Atlanta doctor filter: help me find the right doc
May 4, 2009 7:42 AM   Subscribe

Good Bioidentical doctor in Atlanta? I want to give this a try. Several relatives have had good success with using these for various solutions. I do not want to go to a doctor to "look younger."

Not that I would mind looking younger....but it seems that some are pitching just that aspect.
Short story is I went through menapause in my early 30's, was on HRT for 15 years and have been off for 7 years. Yes I am older than dirt.
I have been to several endocrynologists and they all seem to think I have hormonal problems when they take my history but never find anything after testing. I would like to get some baselines and see if something can be done for a few lingering symptoms. But I do not want to go to some hack who is looking to make big bucks by promising me the moon.
Can anyone recommend a legit doc in Atlanta who is good with bioidenticals?
posted by shaarog to Health & Fitness (5 answers total)
You've had multiple opinions from specialists, and it seems that none of whom feel that hormone therapy is indicated in your case. Why are you trying to shop around for one that will? It seems like finding a provider who will take your money and tell you what you want is the very definition of a hack.

Also, I'd be wary of this fad in general. See the FDA's page on Bio-Identicals: Sorting Myths from Facts.
posted by grouse at 8:30 AM on May 4, 2009

As grouse says, finding a doctor who will simply do what you want is the opposite of finding a good doctor.

If you just want someone to do what you ask, keep their opinions to themselves and damn the consequences, go to India or China. Cheaper, too.
posted by rokusan at 9:40 AM on May 4, 2009

Oh man, hormones are so complicated. You don't mention what these "few lingering symptoms" are, but have you mentioned them explicitly to your doctors? If they don't find an underlying hormonal abnormality, there may be a simple course of treatment to address these particular symptoms without messing with the enormously complex feedback loops of the endocrine system.
posted by ladypants at 10:27 AM on May 4, 2009

I have been to several endocrynologists and they all seem to think I have hormonal problems when they take my history but never find anything after testing.

The endocrinologists are responding to your description of the problems from your history. So, if you say you are tired, have put on weight, seem sluggish or depressed, for example, it might indicate a thyroid problem.

Their tests, however, are not backing this up. Yet. This could change.

I understand where you are coming from, feeling frustrated, but you are better off staying with these specialists and tracking your hormone levels over a period of time instead of seeking out bio-identicals and taking matters into your own hands.

Your idea of getting some baseline measurements is not a bad one. You could be falling within what is considered a "normal" range, but just barely, for example. You may be on the borderline. In two weeks or a month you might slip far enough above/below the range that you require treatment. Keeping track of all of this and being persistent should that shift happen is a pro-active step and a way to take charge of your health.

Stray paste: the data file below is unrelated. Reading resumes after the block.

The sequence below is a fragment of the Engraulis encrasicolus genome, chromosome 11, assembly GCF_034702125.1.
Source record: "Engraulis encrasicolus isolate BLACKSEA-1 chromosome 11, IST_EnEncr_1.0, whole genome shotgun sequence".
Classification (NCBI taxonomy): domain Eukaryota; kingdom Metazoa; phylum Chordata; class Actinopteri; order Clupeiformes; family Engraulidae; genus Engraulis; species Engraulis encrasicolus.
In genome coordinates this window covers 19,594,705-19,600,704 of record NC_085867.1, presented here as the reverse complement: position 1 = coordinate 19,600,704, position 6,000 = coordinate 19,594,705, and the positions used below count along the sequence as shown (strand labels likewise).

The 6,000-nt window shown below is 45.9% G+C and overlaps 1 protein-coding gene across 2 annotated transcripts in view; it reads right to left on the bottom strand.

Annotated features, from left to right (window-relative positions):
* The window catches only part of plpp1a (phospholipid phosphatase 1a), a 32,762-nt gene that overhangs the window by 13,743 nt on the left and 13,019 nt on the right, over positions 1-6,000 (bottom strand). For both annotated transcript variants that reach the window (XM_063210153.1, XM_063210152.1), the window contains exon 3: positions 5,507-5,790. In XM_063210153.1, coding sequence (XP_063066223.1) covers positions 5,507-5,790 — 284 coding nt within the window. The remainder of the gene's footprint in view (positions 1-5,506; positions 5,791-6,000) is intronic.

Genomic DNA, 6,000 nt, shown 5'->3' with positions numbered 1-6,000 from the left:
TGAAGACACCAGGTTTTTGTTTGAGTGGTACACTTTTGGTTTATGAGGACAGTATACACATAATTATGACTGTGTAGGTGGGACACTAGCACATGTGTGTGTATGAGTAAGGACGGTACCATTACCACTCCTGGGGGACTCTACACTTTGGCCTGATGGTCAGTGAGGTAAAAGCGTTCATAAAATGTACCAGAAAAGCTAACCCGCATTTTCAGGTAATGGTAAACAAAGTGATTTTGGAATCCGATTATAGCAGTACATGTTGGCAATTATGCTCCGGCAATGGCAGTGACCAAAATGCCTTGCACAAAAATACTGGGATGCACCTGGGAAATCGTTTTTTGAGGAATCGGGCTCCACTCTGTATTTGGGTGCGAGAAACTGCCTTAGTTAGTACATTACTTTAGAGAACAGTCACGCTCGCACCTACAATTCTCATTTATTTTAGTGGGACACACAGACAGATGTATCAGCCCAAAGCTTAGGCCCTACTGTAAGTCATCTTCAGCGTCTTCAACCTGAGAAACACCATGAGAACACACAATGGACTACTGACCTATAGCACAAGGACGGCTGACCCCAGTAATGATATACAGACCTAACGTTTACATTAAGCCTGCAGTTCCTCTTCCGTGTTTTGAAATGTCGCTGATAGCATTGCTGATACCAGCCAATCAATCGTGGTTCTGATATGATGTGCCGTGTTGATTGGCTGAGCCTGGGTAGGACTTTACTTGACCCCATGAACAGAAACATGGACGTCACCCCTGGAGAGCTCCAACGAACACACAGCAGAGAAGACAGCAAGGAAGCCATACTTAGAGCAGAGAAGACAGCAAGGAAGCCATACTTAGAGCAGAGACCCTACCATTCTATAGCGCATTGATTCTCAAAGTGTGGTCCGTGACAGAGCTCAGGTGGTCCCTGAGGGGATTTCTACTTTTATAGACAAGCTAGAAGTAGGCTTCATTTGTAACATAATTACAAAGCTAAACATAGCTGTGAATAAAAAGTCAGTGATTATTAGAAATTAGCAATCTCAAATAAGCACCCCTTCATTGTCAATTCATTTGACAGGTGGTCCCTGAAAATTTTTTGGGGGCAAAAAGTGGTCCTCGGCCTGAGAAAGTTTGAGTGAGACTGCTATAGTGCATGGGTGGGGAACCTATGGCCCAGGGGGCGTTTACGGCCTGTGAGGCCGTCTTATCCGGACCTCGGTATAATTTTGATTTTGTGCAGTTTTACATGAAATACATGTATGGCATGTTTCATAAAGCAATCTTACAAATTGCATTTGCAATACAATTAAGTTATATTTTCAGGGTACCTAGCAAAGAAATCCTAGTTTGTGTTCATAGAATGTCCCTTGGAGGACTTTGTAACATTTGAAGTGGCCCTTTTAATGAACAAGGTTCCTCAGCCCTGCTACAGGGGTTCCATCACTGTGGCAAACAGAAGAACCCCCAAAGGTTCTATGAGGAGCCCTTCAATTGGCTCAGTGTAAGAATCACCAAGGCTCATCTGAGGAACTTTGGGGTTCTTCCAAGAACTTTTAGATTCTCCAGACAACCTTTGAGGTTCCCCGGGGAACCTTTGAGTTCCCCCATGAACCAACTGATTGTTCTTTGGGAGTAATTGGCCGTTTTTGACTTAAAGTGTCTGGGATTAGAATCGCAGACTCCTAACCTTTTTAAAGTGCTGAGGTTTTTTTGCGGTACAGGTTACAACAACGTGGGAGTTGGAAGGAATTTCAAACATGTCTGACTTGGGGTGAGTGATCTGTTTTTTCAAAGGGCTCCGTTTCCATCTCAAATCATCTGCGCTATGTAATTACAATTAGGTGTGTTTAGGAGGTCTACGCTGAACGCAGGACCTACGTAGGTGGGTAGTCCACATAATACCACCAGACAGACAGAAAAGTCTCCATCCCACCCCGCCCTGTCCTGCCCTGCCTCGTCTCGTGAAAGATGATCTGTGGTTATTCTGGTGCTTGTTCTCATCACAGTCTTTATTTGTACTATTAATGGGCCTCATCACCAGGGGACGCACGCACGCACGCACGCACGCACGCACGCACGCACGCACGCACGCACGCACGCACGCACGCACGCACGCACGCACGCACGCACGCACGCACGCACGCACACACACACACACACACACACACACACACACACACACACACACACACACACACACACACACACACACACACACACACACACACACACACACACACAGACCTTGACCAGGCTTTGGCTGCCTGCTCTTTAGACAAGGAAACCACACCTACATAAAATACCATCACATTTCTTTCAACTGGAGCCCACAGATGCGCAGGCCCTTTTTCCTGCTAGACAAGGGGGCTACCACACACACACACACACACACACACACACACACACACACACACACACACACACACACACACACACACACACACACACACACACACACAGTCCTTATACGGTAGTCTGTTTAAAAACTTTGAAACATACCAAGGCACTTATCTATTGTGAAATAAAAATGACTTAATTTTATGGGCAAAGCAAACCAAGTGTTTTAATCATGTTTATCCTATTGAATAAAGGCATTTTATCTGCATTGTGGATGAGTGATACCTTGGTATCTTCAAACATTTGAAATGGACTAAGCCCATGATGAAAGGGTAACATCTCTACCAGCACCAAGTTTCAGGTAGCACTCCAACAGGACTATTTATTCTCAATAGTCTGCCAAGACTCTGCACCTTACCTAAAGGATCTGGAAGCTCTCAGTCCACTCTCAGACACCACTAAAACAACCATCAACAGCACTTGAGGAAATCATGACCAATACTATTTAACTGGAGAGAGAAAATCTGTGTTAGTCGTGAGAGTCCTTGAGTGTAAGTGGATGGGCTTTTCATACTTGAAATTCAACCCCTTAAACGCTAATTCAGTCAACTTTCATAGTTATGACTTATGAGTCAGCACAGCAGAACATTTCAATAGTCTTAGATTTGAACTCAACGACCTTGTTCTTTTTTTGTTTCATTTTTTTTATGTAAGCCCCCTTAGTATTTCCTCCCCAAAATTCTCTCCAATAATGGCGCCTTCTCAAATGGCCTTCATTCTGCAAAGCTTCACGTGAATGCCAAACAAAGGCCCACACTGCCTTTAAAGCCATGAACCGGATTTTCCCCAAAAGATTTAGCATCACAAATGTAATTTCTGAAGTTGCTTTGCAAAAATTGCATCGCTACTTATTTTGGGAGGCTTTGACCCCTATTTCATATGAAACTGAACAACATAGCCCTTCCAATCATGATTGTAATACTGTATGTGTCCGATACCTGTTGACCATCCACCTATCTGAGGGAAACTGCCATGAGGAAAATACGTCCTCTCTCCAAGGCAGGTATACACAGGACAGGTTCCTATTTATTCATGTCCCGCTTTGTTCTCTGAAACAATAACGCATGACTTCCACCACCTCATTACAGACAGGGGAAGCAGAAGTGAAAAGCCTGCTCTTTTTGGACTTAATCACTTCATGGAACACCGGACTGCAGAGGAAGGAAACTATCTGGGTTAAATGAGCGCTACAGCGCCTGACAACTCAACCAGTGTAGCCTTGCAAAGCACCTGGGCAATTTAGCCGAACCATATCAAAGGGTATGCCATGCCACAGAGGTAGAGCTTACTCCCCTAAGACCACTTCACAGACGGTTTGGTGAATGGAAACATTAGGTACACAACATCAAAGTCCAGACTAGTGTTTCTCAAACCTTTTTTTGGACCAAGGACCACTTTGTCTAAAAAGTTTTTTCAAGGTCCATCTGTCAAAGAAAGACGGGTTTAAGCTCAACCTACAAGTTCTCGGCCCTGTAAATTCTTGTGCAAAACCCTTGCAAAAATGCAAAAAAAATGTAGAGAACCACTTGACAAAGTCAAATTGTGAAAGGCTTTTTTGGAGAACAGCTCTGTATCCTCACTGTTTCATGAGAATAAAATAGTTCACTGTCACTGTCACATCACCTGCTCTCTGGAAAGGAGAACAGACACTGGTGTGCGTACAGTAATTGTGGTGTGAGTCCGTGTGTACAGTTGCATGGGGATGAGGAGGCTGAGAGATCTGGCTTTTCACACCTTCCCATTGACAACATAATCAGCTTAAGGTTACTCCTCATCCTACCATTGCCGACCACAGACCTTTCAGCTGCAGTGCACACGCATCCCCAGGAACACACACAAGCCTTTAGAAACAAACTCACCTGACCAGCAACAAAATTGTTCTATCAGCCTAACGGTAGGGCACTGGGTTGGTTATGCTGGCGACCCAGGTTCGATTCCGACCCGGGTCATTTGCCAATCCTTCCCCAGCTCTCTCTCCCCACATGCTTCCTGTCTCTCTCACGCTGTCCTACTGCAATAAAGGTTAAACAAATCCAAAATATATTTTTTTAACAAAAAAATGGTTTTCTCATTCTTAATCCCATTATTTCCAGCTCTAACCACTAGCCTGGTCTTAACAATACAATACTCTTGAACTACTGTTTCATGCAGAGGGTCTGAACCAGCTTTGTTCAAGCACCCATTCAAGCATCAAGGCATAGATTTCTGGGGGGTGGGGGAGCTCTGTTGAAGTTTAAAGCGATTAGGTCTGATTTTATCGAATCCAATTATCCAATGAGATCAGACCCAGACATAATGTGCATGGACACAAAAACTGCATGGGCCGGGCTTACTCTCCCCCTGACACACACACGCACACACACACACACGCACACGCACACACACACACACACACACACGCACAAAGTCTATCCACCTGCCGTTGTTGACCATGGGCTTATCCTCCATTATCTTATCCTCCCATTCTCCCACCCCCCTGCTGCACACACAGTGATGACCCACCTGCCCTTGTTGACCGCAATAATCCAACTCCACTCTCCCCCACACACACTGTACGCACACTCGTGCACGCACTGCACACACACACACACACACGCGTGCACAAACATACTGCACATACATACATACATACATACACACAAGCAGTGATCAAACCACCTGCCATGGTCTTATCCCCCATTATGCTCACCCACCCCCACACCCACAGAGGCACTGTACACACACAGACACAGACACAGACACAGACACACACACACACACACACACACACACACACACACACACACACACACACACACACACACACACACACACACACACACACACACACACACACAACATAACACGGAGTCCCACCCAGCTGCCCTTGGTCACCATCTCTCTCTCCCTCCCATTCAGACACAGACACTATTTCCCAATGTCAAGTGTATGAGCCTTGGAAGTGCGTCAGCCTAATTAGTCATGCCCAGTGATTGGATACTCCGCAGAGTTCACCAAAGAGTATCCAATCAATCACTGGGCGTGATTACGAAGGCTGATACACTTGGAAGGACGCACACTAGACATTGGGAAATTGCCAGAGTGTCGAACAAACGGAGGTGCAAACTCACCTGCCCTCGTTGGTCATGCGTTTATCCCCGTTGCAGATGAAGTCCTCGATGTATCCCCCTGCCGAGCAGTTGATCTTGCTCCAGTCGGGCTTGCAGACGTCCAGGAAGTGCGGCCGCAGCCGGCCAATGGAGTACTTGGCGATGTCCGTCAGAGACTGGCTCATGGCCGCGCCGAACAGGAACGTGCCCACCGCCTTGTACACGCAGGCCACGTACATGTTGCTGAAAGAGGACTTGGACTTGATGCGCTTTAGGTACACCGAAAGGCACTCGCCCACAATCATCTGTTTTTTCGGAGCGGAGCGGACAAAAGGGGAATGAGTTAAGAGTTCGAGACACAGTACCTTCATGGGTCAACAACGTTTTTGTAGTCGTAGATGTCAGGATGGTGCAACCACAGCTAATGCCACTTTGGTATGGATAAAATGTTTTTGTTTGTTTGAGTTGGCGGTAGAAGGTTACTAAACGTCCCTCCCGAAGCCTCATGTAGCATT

But shopping for a doctor that tells you want you want to hear, so that you can adjust your hormone levels with bio-identicals that are not medially indicated, is just asking for trouble.
posted by misha at 8:47 PM on May 4, 2009

I know it's not what you want to hear, and I'm largely repeating what the folks above have already said, but the whole "bio-identical" push is woo to the extreme and entirely not grounded in an appropriately informed assessment of the science to date regarding hormone replacement, its risks and its benefits. Bio-identicals may be helpful with respect to controlling perimenopausal symptoms, but to the extent that they may be helpful in this regard, there is no reason what-so-ever to believe that those benefits come without the long-term risk already identified and attributed to conventional hormone replacement. The simple fact that these agents have not been studied does not absolve them of risk. If anything, it makes the risk of harm attributable to these agents more poorly defined, and given the lack of regulation regarding compounding, one might even expect even more problems with bioidenticals.

Anyone who claims to be a practitioner of this sort of therapy is at best either unqualified to interpret the science to date and practicing under false and potentially dangerous assumptions, or at worst well-aware of these issues and pushing them anyway.

Again, on a per-person basis, none of this excludes the potential for significant benefit from bio-identical hormones (the same being true for conventional HRT), but the prescription of these drugs and being a "legit doc" are to a large extent mutually exclusive. If you really want to explore this option, you are going to be limited to the anecdotal reports of your relatives and referrals from local friends/online forums that you trust. If anyone is both prescribing and selling this stuff, or operating under a cash-only or fee-for-service model, my advice would be to go running in the opposite direction.
posted by drpynchon at 9:56 AM on May 5, 2009 [1 favorite]

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